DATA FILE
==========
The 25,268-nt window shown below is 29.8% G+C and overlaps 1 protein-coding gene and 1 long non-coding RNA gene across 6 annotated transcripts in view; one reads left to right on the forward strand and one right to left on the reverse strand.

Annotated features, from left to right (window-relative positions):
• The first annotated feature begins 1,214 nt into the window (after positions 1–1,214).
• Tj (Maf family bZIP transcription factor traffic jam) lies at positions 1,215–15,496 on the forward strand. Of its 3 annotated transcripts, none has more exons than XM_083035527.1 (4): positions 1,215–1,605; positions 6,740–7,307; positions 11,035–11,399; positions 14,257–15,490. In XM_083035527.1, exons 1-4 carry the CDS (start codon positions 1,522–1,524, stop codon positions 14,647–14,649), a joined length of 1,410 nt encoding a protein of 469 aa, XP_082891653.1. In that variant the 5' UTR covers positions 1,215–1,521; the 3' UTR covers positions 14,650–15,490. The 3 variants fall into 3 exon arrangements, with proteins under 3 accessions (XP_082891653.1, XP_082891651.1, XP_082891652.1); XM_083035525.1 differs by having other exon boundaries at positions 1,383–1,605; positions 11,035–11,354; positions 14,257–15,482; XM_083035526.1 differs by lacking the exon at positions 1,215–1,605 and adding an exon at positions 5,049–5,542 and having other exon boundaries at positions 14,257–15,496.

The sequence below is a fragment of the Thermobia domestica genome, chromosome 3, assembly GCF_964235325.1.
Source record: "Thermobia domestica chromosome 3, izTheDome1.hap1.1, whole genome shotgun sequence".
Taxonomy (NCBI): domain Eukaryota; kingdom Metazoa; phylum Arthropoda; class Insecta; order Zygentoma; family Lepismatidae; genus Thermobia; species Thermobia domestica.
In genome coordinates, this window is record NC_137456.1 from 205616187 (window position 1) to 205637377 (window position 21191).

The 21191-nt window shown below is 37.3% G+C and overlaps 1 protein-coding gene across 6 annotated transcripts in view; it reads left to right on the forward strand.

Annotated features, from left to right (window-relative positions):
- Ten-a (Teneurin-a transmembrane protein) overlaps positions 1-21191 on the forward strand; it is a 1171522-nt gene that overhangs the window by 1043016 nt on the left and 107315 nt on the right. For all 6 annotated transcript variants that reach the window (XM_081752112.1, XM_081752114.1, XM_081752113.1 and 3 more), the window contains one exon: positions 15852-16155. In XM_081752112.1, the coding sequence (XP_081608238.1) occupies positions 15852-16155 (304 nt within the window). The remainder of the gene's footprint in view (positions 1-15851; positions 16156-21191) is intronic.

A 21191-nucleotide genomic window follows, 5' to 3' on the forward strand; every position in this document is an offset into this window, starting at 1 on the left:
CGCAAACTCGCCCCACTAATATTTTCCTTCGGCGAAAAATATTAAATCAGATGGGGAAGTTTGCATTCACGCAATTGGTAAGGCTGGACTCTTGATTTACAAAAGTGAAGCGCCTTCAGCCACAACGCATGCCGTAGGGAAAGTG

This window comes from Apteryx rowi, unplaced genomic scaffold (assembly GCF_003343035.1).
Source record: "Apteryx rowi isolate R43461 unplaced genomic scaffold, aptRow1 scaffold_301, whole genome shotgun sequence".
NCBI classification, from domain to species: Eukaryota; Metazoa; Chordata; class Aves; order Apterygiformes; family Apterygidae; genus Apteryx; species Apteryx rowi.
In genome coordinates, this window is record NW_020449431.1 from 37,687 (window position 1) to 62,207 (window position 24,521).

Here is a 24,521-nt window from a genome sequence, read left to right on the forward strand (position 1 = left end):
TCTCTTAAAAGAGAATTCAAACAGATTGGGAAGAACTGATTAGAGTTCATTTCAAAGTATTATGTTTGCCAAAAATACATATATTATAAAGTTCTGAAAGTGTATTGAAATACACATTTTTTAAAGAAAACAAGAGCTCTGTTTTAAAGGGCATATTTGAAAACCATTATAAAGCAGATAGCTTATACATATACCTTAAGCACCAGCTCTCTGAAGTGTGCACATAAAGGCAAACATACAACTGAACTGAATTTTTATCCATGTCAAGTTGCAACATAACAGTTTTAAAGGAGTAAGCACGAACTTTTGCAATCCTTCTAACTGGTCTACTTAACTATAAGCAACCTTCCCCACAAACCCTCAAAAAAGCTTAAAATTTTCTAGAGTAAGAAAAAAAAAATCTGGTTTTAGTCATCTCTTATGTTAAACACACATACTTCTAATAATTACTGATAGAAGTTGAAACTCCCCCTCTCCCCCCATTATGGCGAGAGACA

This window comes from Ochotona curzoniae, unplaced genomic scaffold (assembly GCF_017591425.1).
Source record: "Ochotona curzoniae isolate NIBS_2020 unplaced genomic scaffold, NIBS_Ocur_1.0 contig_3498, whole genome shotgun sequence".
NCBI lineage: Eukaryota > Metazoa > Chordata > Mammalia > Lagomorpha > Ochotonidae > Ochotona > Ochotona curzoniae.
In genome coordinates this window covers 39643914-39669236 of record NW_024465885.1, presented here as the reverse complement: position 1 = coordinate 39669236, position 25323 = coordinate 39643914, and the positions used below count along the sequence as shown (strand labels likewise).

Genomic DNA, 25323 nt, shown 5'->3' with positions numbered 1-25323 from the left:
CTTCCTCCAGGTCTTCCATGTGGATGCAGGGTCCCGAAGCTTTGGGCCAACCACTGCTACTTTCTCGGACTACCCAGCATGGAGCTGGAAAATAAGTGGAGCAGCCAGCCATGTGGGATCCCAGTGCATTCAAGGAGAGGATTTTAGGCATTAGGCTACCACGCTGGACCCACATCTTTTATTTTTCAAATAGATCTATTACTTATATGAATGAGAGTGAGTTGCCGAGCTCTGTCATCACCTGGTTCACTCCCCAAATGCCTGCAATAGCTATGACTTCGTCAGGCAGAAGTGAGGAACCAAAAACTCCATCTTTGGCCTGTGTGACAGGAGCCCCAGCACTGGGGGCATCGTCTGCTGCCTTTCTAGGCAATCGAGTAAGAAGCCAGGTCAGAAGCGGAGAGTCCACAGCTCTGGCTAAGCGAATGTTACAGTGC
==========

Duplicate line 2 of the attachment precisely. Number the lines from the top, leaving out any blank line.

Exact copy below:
Annotated features, from left to right (window-relative positions):